While a backflow preventer might seem like an expensive addition to your home plumbing system, it is actually quite inexpensive compared to other plumbing work. In fact, the cost of a backflow prevention device can be less than $100, and installing one can save you money in the long run. Plus, it’s much better to be safe than sorry, as backflow can cause serious issues for your family and business.


Backflow testing is an important part of keeping your property’s water supply safe and up to code. This service checks that your backflow preventer device is working correctly by assessing its pressure levels. Dirty or contaminated water is prevented from back-siphoning into your clean drinking water by these devices. They’re mandated by municipal codes to be tested annually and kept in good condition. Failure to do so may result in fines or even having your water service disconnected.

Testing begins with shutting off the main water valve to the backflow preventer device. Then, a certified backflow plumber will hook up test kit hoses to the assembly and pressurize it to see how it holds up. The test also evaluates if the relief valve opens when the set pressure is reached. Licensed backflow plumbers will make sure everything passes before turning off the water valve and allowing water to flow freely again.

Depending on the type of backflow prevention device, different test equipment is needed to analyze it. This includes a calibrated test gauge and an observation room where the technician can safely watch all the parts of the backflow preventer assembly work. The test procedure is also regulated to ensure safety, and only certified technicians perform it. This is especially important for installations or replacements of backflow assemblies in confined spaces where entry and exit are restricted by tight spaces and require special entry and evacuation protocols.

The type of backflow preventer needed for each water line differs according to the contamination risks associated with that water. The most common types are double check valve assemblies (DCVA) and pressure vacuum breaker assemblies (PVBA). DCVAs are usually installed in the ground and PVBAs on a building’s exterior. However, some specialized water lines require single-check valves or other more complex devices that are difficult to install and test.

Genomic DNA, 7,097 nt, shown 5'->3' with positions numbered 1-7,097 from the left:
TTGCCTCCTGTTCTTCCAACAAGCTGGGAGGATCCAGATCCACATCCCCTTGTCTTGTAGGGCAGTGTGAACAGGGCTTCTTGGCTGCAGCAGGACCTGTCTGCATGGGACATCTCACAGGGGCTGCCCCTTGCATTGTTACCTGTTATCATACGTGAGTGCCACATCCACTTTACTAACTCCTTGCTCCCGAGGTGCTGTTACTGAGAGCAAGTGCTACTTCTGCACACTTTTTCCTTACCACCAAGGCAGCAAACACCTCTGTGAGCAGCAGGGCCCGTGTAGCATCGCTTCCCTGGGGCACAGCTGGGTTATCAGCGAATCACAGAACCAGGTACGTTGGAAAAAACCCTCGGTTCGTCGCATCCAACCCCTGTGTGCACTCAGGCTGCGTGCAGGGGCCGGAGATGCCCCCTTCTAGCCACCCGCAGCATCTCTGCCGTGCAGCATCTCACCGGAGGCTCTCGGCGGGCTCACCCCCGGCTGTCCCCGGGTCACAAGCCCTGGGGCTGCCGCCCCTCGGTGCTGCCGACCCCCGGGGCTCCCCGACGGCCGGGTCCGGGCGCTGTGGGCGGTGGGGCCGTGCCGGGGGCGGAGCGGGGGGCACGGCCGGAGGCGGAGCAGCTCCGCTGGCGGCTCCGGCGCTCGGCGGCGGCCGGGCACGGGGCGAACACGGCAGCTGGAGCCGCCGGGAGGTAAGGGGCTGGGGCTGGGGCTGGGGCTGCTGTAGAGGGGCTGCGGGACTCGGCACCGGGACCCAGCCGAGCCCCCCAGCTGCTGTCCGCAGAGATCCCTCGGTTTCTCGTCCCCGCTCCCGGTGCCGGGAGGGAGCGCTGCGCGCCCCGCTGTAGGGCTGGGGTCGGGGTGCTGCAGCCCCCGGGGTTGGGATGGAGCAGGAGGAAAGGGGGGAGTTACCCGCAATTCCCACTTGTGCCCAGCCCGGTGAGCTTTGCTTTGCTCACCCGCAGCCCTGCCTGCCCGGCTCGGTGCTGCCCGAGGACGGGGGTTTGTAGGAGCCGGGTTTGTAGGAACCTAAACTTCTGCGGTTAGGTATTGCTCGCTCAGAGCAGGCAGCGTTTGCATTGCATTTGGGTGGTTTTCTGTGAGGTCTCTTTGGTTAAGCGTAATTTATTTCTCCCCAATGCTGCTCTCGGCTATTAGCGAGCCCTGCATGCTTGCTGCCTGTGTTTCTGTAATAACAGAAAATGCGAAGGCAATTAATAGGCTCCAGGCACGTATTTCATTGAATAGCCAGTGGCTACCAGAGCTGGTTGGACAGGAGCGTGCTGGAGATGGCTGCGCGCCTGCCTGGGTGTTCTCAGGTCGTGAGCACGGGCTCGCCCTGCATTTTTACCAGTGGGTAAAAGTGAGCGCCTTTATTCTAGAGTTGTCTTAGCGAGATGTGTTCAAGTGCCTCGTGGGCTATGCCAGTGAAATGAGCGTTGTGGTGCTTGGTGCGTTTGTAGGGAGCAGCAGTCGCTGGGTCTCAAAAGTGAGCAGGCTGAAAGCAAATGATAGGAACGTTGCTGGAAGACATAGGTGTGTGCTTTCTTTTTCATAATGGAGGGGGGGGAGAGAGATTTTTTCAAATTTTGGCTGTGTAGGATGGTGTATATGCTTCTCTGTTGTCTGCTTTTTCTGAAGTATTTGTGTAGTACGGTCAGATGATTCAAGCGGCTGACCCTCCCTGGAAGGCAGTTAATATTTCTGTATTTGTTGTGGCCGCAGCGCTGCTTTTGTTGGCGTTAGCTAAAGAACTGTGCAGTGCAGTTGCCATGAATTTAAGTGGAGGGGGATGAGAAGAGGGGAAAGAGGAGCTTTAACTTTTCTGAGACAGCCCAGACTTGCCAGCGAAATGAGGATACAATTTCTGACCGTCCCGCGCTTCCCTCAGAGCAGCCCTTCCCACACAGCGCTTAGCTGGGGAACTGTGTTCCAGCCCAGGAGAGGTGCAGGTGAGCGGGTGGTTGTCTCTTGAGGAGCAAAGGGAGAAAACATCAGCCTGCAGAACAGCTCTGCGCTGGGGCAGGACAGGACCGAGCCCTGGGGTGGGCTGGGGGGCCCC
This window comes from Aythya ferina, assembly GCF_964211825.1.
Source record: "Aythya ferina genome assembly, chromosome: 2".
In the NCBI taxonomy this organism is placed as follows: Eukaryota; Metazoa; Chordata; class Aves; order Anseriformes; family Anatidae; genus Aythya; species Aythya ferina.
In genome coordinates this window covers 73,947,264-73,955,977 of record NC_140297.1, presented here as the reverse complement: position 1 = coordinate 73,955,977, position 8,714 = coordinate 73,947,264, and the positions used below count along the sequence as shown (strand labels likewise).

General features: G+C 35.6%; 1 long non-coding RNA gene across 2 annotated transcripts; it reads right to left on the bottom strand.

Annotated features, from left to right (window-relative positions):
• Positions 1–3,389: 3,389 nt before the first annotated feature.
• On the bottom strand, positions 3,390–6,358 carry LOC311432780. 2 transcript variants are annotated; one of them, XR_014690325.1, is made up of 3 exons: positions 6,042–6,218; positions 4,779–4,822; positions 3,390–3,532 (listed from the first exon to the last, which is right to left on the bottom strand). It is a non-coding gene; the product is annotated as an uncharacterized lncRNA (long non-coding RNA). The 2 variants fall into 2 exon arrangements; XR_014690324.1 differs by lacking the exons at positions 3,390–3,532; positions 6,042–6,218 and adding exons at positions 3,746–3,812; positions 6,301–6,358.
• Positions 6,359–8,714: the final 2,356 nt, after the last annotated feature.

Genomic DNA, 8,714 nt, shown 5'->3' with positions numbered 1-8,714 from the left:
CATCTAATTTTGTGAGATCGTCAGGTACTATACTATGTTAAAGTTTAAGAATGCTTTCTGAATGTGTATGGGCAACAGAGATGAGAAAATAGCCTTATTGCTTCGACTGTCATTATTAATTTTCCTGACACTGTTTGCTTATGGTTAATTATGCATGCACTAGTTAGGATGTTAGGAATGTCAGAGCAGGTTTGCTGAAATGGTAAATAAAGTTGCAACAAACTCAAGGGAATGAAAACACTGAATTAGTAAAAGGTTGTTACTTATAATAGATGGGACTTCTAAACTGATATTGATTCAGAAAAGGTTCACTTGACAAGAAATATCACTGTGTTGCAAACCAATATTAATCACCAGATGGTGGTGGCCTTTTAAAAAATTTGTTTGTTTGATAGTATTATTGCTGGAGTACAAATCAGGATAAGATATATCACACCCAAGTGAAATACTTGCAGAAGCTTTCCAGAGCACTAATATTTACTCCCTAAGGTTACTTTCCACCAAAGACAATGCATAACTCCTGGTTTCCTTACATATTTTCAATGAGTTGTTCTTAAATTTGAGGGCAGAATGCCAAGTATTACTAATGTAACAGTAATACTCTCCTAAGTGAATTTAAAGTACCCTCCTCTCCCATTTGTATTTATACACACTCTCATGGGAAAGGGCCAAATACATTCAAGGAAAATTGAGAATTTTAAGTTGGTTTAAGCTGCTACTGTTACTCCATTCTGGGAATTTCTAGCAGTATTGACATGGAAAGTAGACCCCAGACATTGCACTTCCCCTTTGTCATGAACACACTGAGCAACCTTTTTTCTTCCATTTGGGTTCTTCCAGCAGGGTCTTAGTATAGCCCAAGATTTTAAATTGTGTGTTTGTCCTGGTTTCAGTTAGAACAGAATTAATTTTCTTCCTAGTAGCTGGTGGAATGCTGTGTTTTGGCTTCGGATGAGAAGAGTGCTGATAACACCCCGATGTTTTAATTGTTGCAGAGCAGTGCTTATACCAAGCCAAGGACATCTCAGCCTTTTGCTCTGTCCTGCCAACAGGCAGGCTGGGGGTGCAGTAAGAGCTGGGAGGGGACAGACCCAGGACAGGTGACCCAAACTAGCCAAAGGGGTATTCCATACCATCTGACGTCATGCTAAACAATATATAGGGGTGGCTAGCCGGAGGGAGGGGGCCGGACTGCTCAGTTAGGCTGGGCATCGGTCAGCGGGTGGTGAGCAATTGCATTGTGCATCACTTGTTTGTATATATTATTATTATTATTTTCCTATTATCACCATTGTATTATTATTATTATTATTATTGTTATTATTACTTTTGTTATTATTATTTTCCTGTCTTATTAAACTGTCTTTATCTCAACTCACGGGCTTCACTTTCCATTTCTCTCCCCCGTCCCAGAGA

A commercial backflow preventer must be tested annually by a certified backflow tester to keep your business in compliance with municipal code and protect the public’s water supply. If you don’t have a backflow prevention device installed, it’s not too late to do so. Contact a licensed backflow plumber today to have your backflow device installed or tested on your commercial property.


Backflow preventers must be inspected and tested to ensure that they are working properly. In most areas, these inspections are required by law. They allow a professional to discover any issues that may be occurring and resolve them before they turn into major problems that could impact the quality of your water supply. The inspector will first evaluate the system to make sure that all parts are functioning correctly and have not been damaged or worn over time. They will also check to see that the proper piping is attached and that braces, brackets, and mounting pads are properly installed. These are important factors because the weight of the assembly and the forces of moving water can be substantial. It is also necessary to check that all piping connections are made with the correct type of pipe.

When a backflow preventer is not properly maintained, it can result in the spread of disease-causing microorganisms. These pathogens can include Shigella, a strain of bacteria that causes diarrhea and gastroenteritis. Other diseases that can be spread through cross-connections include hepatitis A, hepatitis C, salmonella, and E. coli.

A backflow preventer should be placed in a location where it is easy to access for maintenance and testing. This includes making sure that there is enough clearance for testing and maintenance, that the test cocks are easily accessible, and that there is sufficient space around the device to clean it effectively.

It is also important to ensure that the right tools are available for repairs when needed. Typically, standard hand tools will work fine for most models of backflow prevention assemblies. However, some backflow prevention devices require special tools that are specifically designed for a particular model. If the wrong tool is used, it can cause damage that will require a more costly repair.

Another consideration when deciding where to place your backflow preventer is whether it should be mounted vertically or horizontally. A horizontal installation is preferred because it can help prevent the closure of the check valves in the event of a backflow incident. A vertical installation, on the other hand, can cause a significant amount of pressure to be applied to the check valves during this event. This can lead to the failure of these valves, which could then cause backflow.